YOU MIGHT expect that with building permits tanking, construction reeling and prices plunging we were looking at all those factors which should shortly create conditions for a strong market upswing, but that is not going to happen in the holiday homes market in Cyprus any time soon, even with the huge ‘overhang’ of unsold units from the last ‘boom’.
In 1990, if you had wanted to buy something on the Larnaca/Dhekelia road, the price, converted into euros, would have ranged from €17,500 for an apartment to €50,000 for a small house.
Ten years later, a small house in Protaras would have cost you around €120,000 and that same house five years later in 2005, around €220,000.
At this point, the holiday homes market was dead in the water with the average price of a holiday home in Cyprus exceeding the price of a house in Wallsend, near Newcastle.
The boom was on its way out, but many new developers did not realise that until later on and continued to build, borrow, and take deposits as if all was well.
Up until then, the ‘early settlers’ didn’t understand price except by reference to back home, namely “much cheaper than the UK”. They certainly didn’t understand registered.
The thought that Cyprus operated under an English system obscured all.
Beating prices in Wallsend, the advent of social media, the advent of opportunistic developers, the huge publicity given to such as the O’Dwyer case, and the someone knowing someone who didn’t have title deeds or even the remotest chance of them began to take a heavy toll long before the financial crisis and later, the kourema or haircut.
According to the theory we should now have started seeing buyers come back into the market.
Prices have fallen up to 50 per cent. Wallsend is more expensive again. Yet in the first two months of 2013, there were three, yes, three transactions in the Famagusta district, involving foreigners, who, don’t forget, made up 80 per cent of buyers in the holiday homes market in Cyprus.
We are forced to conclude, either that potential buyers believe that prices have still further to fall, and I agree, or that these markets are not at present price sensitive, with which I also agree. So what’s in the way?
You would have to be certifiably insane or just plain awash with money to even begin to think about buying a holiday home in Cyprus at the moment. This government and the last have really done nothing at all to resolve the title deeds disaster.
Christofias’ ‘amnesty’ was a help for solvent, reputable developers, but for the insolvent and those developers who never intended to provide deeds, it did absolutely nothing to advance the case. More seriously, it showed the impotence, or unwillingness, of the government to deal with this at all, and that is the message to the world.
Much of what is available for sale, not only doesn’t have title, but if it does, it is old and needs refitting. Or frankly, it is crap: poorly located or positioned, densely developed and with neglected, overgrown, run down common areas.
Almost nobody wants to buy a holiday home in, say, Frenaros or Dherynia. It would be tough to shift much of this available stock or planned projects at any price.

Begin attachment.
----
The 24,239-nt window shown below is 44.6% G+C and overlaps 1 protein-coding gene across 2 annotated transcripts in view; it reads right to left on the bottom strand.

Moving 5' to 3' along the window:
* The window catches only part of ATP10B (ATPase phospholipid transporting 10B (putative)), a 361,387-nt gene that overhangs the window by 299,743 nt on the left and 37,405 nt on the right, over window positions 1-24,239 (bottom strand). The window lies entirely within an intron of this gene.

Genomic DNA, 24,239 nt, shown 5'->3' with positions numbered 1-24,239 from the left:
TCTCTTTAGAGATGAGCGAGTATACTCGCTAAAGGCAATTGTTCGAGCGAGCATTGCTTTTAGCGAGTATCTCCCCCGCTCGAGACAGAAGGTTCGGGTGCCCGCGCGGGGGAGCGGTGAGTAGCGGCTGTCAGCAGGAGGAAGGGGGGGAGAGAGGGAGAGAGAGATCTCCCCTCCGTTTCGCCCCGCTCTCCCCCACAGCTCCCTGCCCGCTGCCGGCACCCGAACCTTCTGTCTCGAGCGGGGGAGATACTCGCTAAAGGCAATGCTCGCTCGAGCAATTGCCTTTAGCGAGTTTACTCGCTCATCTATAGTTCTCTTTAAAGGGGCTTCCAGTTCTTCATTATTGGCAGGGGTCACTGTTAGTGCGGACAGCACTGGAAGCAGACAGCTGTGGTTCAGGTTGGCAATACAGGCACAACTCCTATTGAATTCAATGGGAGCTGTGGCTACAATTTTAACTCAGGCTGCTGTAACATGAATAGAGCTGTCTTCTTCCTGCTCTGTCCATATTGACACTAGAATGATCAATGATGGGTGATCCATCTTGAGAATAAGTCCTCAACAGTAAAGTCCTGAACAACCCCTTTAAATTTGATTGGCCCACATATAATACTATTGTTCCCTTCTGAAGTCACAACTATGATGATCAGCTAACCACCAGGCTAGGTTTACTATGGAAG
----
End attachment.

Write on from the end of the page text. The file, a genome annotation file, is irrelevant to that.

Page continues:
Meanwhile, taxation has increased: now we have VAT and property tax that actually has to be paid and we know that it is going up progressively.
The scams of super inflated service charges and signing fees are now all well-known too. The solvency of developers is another issue, and, if not, then confiscation or repossession by the banks will be.
There has also been a fall in Russian buyers due to EU sanctions.
And let’s not forget the unavailability of credit and the fear of Cyprus’ banks, not just due to capital inadequacy and non-performing loans (NPLs), but previous scams like the promotion of Swiss franc denominated mortgages.
The poor regulation and doubts about performance standards of lawyers and estate agents and other service providers also comes into play, and the anti-foreigner sentiment.
Now, whether any of this is right or wrong is in a way irrelevant. It is however what potential overseas buyers perceive.
Make no mistake, unless something seismic happens this is where we are headed. Instant sticking plasters like primary residence protection are all well and good, but no substitute for a comprehensive overhaul to make the system work instead of trying to fix a broken outdated system.
If I were a bank I’d be spending a lot of time in the toilet
If I were a bank, I think that I should be spending quite a lot of time in the toilet. You cannot deal with 47.47 per cent NPLs without a market. We don’t have a sufficient market.
That is not to do with price and even if it were, prices falling further wouldn’t help the banks. It is to do with structure, and in my opinion, only the government, in consultation with serious industry players can fix that and at present there is no sign of the realisation of the extent of the problem.
The government cannot keep its head in the sand. The sooner we have a modern land law and tenure system, the financially safer we shall be.
For those of you who are still awake, you will by now have realised that although there was a market downturn, buyers long ago got sick of the system, the lack of quality, and greedy prices.
In other words the system is broken. There is a danger that exactly the same is now going to happen to tourism, the nation’s only remaining industry.
It’s of such poor quality and very expensive, and there is no respect for the customer or understanding of their needs. Without tourism, the kindling for the holiday home markets also goes away as well. Kalinikta. It’s margarita time.
About the author
Philip Beardwood, Bsc Est Man FRICS, is a real estate professional.